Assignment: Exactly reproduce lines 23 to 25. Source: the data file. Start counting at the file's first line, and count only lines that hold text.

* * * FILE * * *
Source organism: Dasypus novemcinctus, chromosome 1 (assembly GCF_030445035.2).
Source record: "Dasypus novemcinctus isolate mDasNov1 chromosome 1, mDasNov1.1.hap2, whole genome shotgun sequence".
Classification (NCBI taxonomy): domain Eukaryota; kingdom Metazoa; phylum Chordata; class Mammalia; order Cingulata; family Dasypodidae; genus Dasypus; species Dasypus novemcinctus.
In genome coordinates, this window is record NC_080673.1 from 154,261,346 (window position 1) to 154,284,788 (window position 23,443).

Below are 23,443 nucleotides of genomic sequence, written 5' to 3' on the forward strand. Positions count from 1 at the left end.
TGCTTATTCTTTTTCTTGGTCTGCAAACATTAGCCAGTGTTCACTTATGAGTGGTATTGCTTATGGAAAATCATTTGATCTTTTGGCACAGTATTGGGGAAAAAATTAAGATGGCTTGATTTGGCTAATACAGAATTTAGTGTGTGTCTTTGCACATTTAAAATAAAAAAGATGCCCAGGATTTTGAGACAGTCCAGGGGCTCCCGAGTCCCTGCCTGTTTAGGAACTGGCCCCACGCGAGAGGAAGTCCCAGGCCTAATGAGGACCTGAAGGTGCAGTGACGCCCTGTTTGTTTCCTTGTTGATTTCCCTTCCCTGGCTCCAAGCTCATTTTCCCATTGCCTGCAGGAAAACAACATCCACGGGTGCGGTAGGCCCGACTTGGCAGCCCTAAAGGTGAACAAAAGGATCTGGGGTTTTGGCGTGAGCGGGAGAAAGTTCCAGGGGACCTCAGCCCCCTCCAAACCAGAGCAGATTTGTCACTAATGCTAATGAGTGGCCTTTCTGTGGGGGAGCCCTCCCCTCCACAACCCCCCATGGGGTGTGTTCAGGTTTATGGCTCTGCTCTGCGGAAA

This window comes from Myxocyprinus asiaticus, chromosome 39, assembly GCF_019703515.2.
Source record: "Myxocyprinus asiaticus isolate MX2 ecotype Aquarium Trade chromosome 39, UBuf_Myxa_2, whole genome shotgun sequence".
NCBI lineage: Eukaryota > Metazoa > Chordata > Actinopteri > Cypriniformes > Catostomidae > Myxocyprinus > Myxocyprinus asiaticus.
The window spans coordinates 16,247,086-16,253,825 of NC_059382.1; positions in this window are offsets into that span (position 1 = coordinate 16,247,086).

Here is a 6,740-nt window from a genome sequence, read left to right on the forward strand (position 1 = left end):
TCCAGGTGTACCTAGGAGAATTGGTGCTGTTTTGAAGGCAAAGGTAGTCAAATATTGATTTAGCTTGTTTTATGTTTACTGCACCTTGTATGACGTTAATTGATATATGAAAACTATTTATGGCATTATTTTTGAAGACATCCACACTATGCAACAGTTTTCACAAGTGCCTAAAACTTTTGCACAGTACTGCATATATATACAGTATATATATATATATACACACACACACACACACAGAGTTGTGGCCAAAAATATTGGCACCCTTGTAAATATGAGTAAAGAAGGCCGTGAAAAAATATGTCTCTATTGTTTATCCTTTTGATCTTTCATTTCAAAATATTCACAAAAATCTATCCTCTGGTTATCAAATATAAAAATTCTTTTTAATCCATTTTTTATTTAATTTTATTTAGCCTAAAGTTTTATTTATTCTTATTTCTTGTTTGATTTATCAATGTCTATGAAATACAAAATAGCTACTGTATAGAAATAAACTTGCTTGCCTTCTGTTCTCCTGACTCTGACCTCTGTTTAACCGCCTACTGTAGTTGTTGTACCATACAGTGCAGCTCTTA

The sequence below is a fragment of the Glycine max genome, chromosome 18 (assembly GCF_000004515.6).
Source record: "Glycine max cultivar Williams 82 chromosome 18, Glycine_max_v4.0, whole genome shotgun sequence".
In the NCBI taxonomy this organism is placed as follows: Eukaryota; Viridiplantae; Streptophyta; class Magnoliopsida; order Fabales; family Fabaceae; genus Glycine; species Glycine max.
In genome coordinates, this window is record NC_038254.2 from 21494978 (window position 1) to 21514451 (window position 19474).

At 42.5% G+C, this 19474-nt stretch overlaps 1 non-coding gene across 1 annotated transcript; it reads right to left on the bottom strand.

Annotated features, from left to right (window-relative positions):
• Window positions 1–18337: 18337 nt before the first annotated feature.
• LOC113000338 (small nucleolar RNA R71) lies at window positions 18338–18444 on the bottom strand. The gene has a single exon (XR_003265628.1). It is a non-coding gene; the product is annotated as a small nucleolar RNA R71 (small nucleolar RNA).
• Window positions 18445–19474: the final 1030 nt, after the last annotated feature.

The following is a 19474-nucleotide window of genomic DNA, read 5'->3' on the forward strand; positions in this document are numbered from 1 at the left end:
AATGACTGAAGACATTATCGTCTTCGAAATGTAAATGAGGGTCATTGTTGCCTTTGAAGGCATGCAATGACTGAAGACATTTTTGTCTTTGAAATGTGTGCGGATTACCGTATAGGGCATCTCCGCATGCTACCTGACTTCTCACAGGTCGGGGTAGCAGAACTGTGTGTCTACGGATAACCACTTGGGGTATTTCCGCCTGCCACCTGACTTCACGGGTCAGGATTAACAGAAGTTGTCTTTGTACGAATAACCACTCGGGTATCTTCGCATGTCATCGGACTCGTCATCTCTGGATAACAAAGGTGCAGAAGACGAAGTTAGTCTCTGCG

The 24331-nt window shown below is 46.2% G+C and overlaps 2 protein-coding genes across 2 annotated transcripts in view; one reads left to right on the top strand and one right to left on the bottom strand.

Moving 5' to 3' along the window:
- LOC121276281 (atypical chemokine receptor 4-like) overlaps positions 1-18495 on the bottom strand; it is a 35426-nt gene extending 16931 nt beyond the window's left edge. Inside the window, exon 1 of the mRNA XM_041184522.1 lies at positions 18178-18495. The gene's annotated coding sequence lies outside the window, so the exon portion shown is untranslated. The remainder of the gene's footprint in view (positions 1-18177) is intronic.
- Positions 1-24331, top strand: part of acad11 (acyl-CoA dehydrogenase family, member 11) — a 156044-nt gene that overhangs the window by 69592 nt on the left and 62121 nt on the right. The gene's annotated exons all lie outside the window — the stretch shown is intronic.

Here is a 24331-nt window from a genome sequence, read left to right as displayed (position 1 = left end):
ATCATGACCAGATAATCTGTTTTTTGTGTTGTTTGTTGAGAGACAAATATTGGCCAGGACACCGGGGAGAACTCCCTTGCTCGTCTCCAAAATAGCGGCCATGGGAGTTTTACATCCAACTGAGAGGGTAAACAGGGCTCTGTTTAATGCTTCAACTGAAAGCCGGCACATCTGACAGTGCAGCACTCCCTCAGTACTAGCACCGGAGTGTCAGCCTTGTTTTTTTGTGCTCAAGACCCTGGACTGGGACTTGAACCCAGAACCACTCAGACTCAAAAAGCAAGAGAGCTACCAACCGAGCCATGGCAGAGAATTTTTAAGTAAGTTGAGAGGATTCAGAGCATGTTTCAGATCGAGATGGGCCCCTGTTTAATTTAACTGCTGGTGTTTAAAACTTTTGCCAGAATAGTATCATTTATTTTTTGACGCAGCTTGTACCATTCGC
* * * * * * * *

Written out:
AATGACTGAAGACATTATCGTCTTCGAAATGTAAATGAGGGTCATTGTTGCCTTTGAAGGCATGCAATGACTGAAGACATTTTTGTCTTTGAAATGTGTGCGGATTACCGTATAGGGCATCTCCGCATGCTACCTGACTTCTCACAGGTCGGGGTAGCAGAACTGTGTGTCTACGGATAACCACTTGGGGTATTTCCGCCTGCCACCTGACTTCACGGGTCAGGATTAACAGAAGTTGTCTTTGTACGAATAACCACTCGGGTATCTTCGCATGTCATCGGACTCGTCATCTCTGGATAACAAAGGTGCAGAAGACGAAGTTAGTCTCTGCG

The 24331-nt window shown below is 46.2% G+C and overlaps 2 protein-coding genes across 2 annotated transcripts in view; one reads left to right on the top strand and one right to left on the bottom strand.

Moving 5' to 3' along the window: